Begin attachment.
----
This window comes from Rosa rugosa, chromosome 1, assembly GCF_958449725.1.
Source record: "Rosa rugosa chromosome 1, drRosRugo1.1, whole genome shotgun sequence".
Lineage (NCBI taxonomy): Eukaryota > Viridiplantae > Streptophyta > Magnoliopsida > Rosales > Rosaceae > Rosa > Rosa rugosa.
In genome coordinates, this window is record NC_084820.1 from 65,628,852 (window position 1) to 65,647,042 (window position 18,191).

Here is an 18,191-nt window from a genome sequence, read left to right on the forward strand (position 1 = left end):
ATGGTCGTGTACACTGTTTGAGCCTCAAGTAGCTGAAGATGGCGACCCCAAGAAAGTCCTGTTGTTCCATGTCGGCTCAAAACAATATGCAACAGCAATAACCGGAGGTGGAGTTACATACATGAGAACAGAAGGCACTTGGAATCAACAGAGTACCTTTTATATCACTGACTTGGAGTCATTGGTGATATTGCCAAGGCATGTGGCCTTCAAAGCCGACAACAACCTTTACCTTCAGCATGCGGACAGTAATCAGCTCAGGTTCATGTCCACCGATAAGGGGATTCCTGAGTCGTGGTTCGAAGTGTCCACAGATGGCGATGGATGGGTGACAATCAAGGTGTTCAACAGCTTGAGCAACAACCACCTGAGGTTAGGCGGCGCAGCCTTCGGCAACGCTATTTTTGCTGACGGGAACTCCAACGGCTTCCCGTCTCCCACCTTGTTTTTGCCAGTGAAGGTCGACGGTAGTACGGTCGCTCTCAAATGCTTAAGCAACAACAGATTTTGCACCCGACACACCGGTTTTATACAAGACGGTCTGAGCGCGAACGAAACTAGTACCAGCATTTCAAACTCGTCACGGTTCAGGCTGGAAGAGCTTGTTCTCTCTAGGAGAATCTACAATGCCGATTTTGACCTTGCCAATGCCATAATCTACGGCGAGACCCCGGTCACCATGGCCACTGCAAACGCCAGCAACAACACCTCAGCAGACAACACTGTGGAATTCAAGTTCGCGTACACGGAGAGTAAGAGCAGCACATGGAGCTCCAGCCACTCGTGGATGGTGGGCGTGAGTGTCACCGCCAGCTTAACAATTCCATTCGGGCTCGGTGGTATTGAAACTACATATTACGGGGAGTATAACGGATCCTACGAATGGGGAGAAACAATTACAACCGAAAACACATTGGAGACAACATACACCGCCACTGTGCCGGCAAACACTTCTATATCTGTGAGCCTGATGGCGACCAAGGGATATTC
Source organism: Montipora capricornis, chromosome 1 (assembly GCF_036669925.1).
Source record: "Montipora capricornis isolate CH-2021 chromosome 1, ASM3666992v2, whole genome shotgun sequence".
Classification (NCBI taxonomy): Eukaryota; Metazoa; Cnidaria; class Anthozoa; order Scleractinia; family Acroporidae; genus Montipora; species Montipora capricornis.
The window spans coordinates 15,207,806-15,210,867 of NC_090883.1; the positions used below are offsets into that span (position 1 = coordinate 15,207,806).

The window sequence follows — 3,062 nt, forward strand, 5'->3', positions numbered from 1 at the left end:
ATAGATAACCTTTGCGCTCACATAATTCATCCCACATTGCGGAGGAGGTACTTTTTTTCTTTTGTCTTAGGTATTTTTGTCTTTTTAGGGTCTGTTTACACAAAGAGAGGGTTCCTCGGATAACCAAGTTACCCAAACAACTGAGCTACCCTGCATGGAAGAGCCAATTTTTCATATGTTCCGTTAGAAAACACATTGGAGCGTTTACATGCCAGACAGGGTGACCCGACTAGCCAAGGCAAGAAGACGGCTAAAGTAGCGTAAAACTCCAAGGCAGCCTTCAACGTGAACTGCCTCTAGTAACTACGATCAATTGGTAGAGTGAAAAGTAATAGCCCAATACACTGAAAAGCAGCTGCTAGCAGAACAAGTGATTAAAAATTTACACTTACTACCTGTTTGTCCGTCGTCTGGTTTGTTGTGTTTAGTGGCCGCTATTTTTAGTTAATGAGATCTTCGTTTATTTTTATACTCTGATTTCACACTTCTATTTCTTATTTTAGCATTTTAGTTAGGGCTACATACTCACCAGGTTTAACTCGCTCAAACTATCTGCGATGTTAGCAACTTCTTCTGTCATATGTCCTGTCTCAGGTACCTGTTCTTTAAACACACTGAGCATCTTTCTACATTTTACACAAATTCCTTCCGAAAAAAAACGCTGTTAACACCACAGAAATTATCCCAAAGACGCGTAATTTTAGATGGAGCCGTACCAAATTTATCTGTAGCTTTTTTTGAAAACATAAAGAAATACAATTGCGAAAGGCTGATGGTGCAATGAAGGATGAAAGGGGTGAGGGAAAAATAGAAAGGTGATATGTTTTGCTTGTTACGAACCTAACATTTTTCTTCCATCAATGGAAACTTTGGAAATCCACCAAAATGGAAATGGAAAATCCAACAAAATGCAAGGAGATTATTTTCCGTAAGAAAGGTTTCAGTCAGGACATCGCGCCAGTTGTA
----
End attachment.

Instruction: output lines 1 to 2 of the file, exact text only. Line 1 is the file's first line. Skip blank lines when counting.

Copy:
This window comes from Rosa rugosa, chromosome 1, assembly GCF_958449725.1.
Source record: "Rosa rugosa chromosome 1, drRosRugo1.1, whole genome shotgun sequence".